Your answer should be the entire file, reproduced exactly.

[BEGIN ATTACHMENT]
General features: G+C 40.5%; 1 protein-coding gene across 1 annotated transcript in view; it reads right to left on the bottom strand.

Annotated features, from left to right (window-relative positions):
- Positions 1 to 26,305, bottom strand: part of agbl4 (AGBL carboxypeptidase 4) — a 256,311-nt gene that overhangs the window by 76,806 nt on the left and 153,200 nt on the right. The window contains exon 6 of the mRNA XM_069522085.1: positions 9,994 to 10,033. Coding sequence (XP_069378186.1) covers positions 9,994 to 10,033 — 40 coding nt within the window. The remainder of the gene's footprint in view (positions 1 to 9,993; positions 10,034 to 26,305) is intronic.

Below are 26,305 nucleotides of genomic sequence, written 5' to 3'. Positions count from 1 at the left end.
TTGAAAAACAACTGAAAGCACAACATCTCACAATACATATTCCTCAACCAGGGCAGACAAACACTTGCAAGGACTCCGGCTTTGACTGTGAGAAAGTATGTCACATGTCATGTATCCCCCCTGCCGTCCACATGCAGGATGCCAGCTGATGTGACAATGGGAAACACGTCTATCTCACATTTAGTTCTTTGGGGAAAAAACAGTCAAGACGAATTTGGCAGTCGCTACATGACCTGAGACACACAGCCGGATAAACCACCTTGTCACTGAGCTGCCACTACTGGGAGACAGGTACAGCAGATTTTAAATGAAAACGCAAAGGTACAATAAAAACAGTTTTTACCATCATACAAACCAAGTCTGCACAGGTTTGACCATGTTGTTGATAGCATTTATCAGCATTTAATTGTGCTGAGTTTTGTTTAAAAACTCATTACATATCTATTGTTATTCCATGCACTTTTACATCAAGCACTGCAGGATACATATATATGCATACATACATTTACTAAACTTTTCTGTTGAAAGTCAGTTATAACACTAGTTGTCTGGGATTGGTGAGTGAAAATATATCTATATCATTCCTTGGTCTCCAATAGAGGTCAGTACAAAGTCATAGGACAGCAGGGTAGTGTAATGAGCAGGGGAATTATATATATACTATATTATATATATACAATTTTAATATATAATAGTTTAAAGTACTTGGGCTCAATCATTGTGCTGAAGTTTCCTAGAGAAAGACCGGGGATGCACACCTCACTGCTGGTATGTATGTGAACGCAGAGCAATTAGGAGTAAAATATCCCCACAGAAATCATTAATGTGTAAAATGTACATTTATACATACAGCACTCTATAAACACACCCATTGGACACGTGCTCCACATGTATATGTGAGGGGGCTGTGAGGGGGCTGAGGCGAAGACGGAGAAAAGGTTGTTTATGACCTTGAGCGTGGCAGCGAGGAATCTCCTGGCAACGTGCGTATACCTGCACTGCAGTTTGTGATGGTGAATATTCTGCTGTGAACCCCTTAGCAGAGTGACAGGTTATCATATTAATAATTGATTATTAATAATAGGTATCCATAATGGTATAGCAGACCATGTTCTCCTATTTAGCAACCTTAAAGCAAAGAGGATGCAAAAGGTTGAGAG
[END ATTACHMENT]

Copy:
General features: G+C 40.5%; 1 protein-coding gene across 1 annotated transcript in view; it reads right to left on the bottom strand.

Annotated features, from left to right (window-relative positions):
- Positions 1 to 26,305, bottom strand: part of agbl4 (AGBL carboxypeptidase 4) — a 256,311-nt gene that overhangs the window by 76,806 nt on the left and 153,200 nt on the right. The window contains exon 6 of the mRNA XM_069522085.1: positions 9,994 to 10,033. Coding sequence (XP_069378186.1) covers positions 9,994 to 10,033 — 40 coding nt within the window. The remainder of the gene's footprint in view (positions 1 to 9,993; positions 10,034 to 26,305) is intronic.

Below are 26,305 nucleotides of genomic sequence, written 5' to 3'. Positions count from 1 at the left end.
TTGAAAAACAACTGAAAGCACAACATCTCACAATACATATTCCTCAACCAGGGCAGACAAACACTTGCAAGGACTCCGGCTTTGACTGTGAGAAAGTATGTCACATGTCATGTATCCCCCCTGCCGTCCACATGCAGGATGCCAGCTGATGTGACAATGGGAAACACGTCTATCTCACATTTAGTTCTTTGGGGAAAAAACAGTCAAGACGAATTTGGCAGTCGCTACATGACCTGAGACACACAGCCGGATAAACCACCTTGTCACTGAGCTGCCACTACTGGGAGACAGGTACAGCAGATTTTAAATGAAAACGCAAAGGTACAATAAAAACAGTTTTTACCATCATACAAACCAAGTCTGCACAGGTTTGACCATGTTGTTGATAGCATTTATCAGCATTTAATTGTGCTGAGTTTTGTTTAAAAACTCATTACATATCTATTGTTATTCCATGCACTTTTACATCAAGCACTGCAGGATACATATATATGCATACATACATTTACTAAACTTTTCTGTTGAAAGTCAGTTATAACACTAGTTGTCTGGGATTGGTGAGTGAAAATATATCTATATCATTCCTTGGTCTCCAATAGAGGTCAGTACAAAGTCATAGGACAGCAGGGTAGTGTAATGAGCAGGGGAATTATATATATACTATATTATATATATACAATTTTAATATATAATAGTTTAAAGTACTTGGGCTCAATCATTGTGCTGAAGTTTCCTAGAGAAAGACCGGGGATGCACACCTCACTGCTGGTATGTATGTGAACGCAGAGCAATTAGGAGTAAAATATCCCCACAGAAATCATTAATGTGTAAAATGTACATTTATACATACAGCACTCTATAAACACACCCATTGGACACGTGCTCCACATGTATATGTGAGGGGGCTGTGAGGGGGCTGAGGCGAAGACGGAGAAAAGGTTGTTTATGACCTTGAGCGTGGCAGCGAGGAATCTCCTGGCAACGTGCGTATACCTGCACTGCAGTTTGTGATGGTGAATATTCTGCTGTGAACCCCTTAGCAGAGTGACAGGTTATCATATTAATAATTGATTATTAATAATAGGTATCCATAATGGTATAGCAGACCATGTTCTCCTATTTAGCAACCTTAAAGCAAAGAGGATGCAAAAGGTTGAGAG